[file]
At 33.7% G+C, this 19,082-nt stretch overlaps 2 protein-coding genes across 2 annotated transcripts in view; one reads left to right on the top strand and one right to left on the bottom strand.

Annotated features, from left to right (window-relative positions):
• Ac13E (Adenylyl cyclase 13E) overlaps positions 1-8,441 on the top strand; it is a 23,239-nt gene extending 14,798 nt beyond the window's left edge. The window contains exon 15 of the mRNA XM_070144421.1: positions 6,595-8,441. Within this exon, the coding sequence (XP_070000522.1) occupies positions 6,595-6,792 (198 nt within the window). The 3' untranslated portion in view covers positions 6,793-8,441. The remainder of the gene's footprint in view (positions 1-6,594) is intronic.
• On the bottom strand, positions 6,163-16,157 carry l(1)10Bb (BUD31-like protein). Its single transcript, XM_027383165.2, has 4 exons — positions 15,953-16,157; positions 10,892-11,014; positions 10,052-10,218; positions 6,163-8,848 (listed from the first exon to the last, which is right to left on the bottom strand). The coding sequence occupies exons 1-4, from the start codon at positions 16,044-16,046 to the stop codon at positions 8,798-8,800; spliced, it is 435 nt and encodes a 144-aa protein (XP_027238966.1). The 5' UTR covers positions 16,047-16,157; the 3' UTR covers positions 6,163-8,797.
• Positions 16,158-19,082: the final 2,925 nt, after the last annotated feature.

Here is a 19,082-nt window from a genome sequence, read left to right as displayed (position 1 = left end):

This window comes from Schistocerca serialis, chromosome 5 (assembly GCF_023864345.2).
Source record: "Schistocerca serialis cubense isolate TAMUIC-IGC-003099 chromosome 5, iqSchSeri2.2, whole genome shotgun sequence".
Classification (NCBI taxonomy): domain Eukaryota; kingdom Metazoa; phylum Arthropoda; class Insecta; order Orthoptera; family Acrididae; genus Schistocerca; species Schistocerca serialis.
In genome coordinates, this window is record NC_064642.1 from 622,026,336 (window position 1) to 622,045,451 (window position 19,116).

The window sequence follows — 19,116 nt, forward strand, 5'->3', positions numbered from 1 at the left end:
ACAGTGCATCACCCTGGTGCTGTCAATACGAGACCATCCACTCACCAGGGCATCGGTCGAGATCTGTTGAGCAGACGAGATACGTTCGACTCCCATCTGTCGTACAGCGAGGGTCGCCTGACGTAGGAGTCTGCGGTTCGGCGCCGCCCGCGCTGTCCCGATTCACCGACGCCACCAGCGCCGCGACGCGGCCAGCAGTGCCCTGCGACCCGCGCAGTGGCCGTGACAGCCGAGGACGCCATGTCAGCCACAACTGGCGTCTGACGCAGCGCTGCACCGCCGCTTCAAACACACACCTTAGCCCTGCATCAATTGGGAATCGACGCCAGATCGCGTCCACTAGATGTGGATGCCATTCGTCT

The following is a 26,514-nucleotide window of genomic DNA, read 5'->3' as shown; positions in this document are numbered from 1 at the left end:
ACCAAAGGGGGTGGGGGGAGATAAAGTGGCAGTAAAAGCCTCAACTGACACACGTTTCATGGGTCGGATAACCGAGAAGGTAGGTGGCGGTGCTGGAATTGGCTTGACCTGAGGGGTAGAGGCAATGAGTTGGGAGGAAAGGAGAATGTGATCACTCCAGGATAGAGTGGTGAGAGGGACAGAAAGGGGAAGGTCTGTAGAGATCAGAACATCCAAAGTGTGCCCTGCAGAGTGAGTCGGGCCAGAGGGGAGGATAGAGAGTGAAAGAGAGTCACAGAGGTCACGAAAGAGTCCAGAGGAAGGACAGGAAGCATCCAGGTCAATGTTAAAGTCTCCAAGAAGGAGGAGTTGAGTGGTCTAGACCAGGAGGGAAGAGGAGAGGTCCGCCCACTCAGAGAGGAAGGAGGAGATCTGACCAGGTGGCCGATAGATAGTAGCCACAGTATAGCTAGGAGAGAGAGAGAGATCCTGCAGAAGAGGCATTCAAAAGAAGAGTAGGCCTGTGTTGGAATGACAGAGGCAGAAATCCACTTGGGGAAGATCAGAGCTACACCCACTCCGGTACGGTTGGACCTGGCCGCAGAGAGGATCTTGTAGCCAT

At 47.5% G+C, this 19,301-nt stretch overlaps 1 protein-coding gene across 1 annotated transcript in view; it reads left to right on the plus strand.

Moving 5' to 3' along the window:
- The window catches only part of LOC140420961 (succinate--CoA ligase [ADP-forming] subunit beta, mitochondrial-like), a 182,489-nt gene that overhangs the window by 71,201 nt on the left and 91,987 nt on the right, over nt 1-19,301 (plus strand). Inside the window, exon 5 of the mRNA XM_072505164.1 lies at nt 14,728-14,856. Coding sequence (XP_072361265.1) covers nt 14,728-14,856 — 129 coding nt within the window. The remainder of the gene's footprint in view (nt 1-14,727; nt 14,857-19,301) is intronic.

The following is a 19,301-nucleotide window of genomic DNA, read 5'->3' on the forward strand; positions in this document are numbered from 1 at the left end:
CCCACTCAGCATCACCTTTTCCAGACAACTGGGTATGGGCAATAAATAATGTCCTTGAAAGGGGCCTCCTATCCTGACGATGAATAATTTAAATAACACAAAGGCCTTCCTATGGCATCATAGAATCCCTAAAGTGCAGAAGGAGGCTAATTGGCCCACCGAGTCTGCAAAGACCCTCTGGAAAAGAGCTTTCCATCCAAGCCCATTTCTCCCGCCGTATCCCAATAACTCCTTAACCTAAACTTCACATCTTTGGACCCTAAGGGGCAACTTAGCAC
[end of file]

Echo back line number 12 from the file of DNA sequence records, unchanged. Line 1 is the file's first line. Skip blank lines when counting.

ACAGTGCATCACCCTGGTGCTGTCAATACGAGACCATCCACTCACCAGGGCATCGGTCGAGATCTGTTGAGCAGACGAGATACGTTCGACTCCCATCTGTCGTACAGCGAGGGTCGCCTGACGTAGGAGTCTGCGGTTCGGCGCCGCCCGCGCTGTCCCGATTCACCGACGCCACCAGCGCCGCGACGCGGCCAGCAGTGCCCTGCGACCCGCGCAGTGGCCGTGACAGCCGAGGACGCCATGTCAGCCACAACTGGCGTCTGACGCAGCGCTGCACCGCCGCTTCAAACACACACCTTAGCCCTGCATCAATTGGGAATCGACGCCAGATCGCGTCCACTAGATGTGGATGCCATTCGTCT